Following another violent weekend on Chicago’s South and West Sides, President Donald Trump’s attorney Rudy Giuliani unleashed a series of spelling and fact-challenged tweets aimed at pinning responsibility for unprecedented bloodshed on Mayor Rahm Emanuel.
"63 murders this weekend in Rahm Emmanuel’s Chicago," wrote Giuliani, the former New York mayor. "His legacy [is] more murders in his city than ever before."
No and no.
Giuliani’s attack was framed around an attempt to give a shout-out to one of Emanuel’s expected challengers in next year’s mayoral election, Garry McCarthy, the former Chicago Police superintendent fired by Emanuel in 2015. Except Giuliani misidentified McCarthy as "Jerry" instead of Garry.
"Chicago murders are direct result of one party Democratic rule for decades," Giuliani wrote, apparently unaware that McCarthy contends he is a Democrat. "Policing genius Jerry McCarthy can do for Chicago what I did for NYC."
There’s no question that gun violence remains a great challenge for Chicago, but Giuliani’s claims don’t come close to squaring with reality. Preliminary media reports of the weekend carnage referred to 63 shot, not 63 dead.
The figure has since been updated. A spokeswoman for the Chicago Police Department said Monday afternoon that a total of 66 people had been shot between 6 p.m. on Friday and midnight Sunday, 12 of them fatally.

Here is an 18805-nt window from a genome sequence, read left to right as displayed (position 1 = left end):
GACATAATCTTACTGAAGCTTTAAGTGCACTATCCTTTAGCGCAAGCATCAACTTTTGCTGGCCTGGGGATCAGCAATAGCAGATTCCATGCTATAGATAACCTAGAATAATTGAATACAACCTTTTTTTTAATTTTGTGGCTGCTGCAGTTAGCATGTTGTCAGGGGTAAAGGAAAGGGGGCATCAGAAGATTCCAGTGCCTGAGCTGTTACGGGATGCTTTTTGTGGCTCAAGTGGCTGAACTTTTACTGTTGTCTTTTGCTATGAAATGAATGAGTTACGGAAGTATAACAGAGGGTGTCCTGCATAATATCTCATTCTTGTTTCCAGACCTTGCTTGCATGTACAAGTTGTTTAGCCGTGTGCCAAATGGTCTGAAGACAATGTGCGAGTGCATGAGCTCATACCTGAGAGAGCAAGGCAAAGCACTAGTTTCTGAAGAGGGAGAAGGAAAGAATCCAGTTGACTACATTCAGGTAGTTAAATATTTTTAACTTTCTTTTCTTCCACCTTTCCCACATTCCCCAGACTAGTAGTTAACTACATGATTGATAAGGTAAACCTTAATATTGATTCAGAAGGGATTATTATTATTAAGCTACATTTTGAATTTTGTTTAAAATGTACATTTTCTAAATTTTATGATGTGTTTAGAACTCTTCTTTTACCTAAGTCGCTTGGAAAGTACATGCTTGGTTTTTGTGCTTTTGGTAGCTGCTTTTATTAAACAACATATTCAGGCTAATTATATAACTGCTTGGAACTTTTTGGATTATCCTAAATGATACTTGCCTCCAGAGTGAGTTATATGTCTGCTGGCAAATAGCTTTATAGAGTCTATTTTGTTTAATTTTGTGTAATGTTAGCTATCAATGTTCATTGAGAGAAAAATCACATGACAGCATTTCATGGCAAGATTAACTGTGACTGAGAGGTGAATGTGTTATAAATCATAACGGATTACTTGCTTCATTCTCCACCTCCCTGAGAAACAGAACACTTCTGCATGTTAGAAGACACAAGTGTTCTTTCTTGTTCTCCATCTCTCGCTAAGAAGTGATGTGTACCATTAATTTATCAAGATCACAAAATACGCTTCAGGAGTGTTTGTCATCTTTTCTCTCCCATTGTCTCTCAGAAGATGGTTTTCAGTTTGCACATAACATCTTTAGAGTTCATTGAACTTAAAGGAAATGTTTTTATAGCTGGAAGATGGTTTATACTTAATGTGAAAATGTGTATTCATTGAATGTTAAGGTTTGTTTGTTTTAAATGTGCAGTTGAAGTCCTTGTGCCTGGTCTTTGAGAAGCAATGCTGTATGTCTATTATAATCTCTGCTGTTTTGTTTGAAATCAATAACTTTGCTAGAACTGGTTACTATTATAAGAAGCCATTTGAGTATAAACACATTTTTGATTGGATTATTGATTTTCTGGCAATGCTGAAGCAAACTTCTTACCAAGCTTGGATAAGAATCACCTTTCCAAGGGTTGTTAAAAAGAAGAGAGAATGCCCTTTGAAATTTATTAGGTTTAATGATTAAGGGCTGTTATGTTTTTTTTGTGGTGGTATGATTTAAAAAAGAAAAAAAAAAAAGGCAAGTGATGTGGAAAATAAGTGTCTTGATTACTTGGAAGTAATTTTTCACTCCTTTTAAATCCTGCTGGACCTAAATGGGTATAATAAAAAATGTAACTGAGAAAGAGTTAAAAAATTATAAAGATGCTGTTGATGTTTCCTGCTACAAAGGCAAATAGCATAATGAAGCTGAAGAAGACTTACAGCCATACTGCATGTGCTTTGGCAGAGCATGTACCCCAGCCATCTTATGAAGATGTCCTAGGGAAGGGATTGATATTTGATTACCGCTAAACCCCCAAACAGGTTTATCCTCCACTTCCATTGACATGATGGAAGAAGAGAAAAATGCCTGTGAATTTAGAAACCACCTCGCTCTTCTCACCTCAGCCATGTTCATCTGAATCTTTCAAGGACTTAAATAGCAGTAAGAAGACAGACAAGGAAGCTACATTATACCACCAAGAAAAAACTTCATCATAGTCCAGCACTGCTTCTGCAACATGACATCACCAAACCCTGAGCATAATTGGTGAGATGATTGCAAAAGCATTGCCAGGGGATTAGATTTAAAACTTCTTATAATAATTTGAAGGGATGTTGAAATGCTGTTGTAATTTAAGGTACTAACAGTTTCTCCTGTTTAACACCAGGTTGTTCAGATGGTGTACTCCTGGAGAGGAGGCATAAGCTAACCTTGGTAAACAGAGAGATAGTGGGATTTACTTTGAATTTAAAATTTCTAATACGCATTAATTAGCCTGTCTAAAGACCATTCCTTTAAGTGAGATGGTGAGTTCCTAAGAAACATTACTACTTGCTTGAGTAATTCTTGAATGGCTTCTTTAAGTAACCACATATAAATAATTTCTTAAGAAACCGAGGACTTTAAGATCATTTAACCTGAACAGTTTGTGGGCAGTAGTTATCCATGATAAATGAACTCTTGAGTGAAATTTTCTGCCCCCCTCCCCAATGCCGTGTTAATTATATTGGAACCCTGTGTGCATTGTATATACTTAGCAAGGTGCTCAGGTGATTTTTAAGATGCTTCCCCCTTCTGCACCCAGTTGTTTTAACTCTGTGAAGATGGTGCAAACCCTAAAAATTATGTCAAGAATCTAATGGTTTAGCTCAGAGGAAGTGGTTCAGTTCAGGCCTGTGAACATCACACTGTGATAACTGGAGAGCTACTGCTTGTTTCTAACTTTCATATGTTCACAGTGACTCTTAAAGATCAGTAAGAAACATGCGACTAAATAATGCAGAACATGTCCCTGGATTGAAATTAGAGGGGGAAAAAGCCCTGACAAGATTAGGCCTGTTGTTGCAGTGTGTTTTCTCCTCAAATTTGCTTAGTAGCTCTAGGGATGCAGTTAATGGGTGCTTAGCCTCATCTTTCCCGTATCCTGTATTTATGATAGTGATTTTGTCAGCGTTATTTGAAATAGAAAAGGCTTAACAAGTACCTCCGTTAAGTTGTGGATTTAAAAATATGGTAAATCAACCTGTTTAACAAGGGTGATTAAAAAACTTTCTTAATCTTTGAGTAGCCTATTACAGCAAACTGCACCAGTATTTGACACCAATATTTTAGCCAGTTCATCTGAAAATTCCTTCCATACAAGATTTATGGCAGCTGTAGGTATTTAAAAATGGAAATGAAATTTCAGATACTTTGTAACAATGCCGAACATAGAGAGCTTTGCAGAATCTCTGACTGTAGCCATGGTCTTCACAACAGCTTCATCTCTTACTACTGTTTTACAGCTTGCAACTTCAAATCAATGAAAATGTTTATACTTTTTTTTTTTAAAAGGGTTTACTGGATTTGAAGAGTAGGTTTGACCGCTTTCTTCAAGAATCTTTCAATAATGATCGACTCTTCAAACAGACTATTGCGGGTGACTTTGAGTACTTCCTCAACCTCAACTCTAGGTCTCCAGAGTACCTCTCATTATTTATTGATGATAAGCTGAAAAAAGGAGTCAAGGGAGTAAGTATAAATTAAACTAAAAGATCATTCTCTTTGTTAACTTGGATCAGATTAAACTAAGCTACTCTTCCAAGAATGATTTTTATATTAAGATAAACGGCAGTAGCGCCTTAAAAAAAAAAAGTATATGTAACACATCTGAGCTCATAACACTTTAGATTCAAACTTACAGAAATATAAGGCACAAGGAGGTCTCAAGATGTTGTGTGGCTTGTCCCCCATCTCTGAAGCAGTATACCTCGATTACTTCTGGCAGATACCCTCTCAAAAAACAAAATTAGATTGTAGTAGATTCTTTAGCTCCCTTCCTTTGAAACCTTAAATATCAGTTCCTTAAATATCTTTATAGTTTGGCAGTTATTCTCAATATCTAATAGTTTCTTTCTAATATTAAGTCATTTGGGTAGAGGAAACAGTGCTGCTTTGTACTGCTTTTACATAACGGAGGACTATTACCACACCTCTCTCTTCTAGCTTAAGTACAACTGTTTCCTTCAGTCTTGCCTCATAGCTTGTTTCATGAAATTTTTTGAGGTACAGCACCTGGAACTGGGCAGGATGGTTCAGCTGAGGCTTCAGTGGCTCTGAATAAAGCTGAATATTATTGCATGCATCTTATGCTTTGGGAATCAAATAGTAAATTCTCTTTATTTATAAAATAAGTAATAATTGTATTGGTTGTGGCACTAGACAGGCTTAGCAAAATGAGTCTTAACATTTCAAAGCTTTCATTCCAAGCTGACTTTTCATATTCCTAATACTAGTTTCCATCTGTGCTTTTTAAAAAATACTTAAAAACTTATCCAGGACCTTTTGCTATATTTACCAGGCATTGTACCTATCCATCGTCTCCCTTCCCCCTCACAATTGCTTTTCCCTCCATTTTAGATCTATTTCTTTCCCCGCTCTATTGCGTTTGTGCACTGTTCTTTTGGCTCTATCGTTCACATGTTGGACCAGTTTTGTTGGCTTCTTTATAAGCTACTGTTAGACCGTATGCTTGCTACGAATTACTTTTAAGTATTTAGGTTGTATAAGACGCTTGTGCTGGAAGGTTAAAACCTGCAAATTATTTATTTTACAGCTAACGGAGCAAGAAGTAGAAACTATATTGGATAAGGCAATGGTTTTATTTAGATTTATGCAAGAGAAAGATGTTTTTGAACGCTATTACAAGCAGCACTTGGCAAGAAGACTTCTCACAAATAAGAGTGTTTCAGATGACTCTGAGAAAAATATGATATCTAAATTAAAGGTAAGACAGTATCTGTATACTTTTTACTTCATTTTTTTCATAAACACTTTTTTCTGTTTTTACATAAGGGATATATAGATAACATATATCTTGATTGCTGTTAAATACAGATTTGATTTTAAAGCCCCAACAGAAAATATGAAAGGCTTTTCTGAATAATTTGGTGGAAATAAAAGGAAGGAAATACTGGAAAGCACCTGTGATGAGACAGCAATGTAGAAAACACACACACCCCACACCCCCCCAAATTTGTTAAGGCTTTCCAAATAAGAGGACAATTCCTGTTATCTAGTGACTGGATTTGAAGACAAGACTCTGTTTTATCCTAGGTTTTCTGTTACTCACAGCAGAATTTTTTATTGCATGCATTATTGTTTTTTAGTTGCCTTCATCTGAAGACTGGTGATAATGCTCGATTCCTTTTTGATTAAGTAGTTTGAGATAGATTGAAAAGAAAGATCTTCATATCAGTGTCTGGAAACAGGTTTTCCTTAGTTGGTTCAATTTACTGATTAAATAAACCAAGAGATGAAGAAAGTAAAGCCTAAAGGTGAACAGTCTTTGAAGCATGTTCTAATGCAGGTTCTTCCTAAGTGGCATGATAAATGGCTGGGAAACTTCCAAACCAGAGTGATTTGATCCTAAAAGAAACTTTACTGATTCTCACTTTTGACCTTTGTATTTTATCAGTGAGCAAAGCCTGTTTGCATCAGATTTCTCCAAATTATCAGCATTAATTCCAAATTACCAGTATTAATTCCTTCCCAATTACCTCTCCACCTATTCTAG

To put Giuliani’s claim in perspective, 63 gun-related deaths would be greater than the toll in last October’s mass shooting in Las Vegas where a gunman using high-powered weapons claimed 58 lives.
The second beat of Giuliani’s tweet holds up no better. The city suffered 762 murders in 2016, the highest number of Emanuel’s tenure. Still, that is well below the Chicago record of 970 in 1974. Murders also topped well over 900 during several years in the 1990s.
The weekend death toll decried by Giuliani was hardly a record, either. On an October weekend in 2016, 17 people were killed in shootings.
In 2014, when McCarthy was still running the Chicago police, 13 people were killed and at least 58 wounded during the July 4th weekend despite the deployment of hundreds of extra officers on the streets.
Giuliani is hardly the first in Trump’s orbit to to use distorted claims to pick at Chicago’s lamentably persistent rate of gun violence. The president, his spokesperson and his attorney general have all at various times contended that the carnage persists despite the city having the toughest gun laws in the nation. It does not, and we have repeatedly rated such claims as Pants on Fire!
The tweet storm from Giuliani fits into that pattern.
There were too many shooting deaths in Chicago over the weekend, but nowhere near 63. And murders in Chicago began surging in 2016, but the numbers are still well below the city record of 970 set decades ago. The murder tally, while high under Emanuel, is nowhere near the worst in city history.
It is possible Giuliani may have confused shootings with murders. Or, he may have simply been misinformed. Or, he may have made it all up. It’s impossible to tell, though it is worth noting that Giuliani’s numbers were quickly and widely called into question by news reports yet he did not seek to clarify them or delete his tweets.
But Giuliani is not only a former New York mayor, he was also once a crime-busting U.S. attorney in that city. If anyone should have a feel for what is real and unreal when it comes to urban violence, it’s Giuliani.
Yet he disseminated a wildly exaggerated claim, and that is why we rate it Pants on Fire!